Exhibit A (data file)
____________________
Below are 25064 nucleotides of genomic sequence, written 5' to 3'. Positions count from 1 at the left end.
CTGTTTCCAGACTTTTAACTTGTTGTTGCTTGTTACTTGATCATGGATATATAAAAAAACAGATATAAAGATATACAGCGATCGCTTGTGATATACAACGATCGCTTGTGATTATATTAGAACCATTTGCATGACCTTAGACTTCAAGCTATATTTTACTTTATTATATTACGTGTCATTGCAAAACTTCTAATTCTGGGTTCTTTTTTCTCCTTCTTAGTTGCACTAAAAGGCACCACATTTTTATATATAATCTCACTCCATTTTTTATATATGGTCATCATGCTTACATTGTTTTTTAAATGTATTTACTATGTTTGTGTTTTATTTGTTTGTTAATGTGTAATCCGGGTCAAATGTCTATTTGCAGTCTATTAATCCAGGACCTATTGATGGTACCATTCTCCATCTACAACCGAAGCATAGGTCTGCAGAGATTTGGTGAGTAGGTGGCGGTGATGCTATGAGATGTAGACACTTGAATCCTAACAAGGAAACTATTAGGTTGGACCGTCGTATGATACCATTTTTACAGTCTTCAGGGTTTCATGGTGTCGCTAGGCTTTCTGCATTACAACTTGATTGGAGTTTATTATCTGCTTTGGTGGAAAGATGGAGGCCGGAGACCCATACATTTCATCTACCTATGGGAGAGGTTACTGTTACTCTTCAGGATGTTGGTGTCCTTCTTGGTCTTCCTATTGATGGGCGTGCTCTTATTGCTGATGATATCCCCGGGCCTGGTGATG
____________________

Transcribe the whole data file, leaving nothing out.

Below are 25064 nucleotides of genomic sequence, written 5' to 3'. Positions count from 1 at the left end.
CTGTTTCCAGACTTTTAACTTGTTGTTGCTTGTTACTTGATCATGGATATATAAAAAAACAGATATAAAGATATACAGCGATCGCTTGTGATATACAACGATCGCTTGTGATTATATTAGAACCATTTGCATGACCTTAGACTTCAAGCTATATTTTACTTTATTATATTACGTGTCATTGCAAAACTTCTAATTCTGGGTTCTTTTTTCTCCTTCTTAGTTGCACTAAAAGGCACCACATTTTTATATATAATCTCACTCCATTTTTTATATATGGTCATCATGCTTACATTGTTTTTTAAATGTATTTACTATGTTTGTGTTTTATTTGTTTGTTAATGTGTAATCCGGGTCAAATGTCTATTTGCAGTCTATTAATCCAGGACCTATTGATGGTACCATTCTCCATCTACAACCGAAGCATAGGTCTGCAGAGATTTGGTGAGTAGGTGGCGGTGATGCTATGAGATGTAGACACTTGAATCCTAACAAGGAAACTATTAGGTTGGACCGTCGTATGATACCATTTTTACAGTCTTCAGGGTTTCATGGTGTCGCTAGGCTTTCTGCATTACAACTTGATTGGAGTTTATTATCTGCTTTGGTGGAAAGATGGAGGCCGGAGACCCATACATTTCATCTACCTATGGGAGAGGTTACTGTTACTCTTCAGGATGTTGGTGTCCTTCTTGGTCTTCCTATTGATGGGCGTGCTCTTATTGCTGATGATATCCCCGGGCCTGGTGATG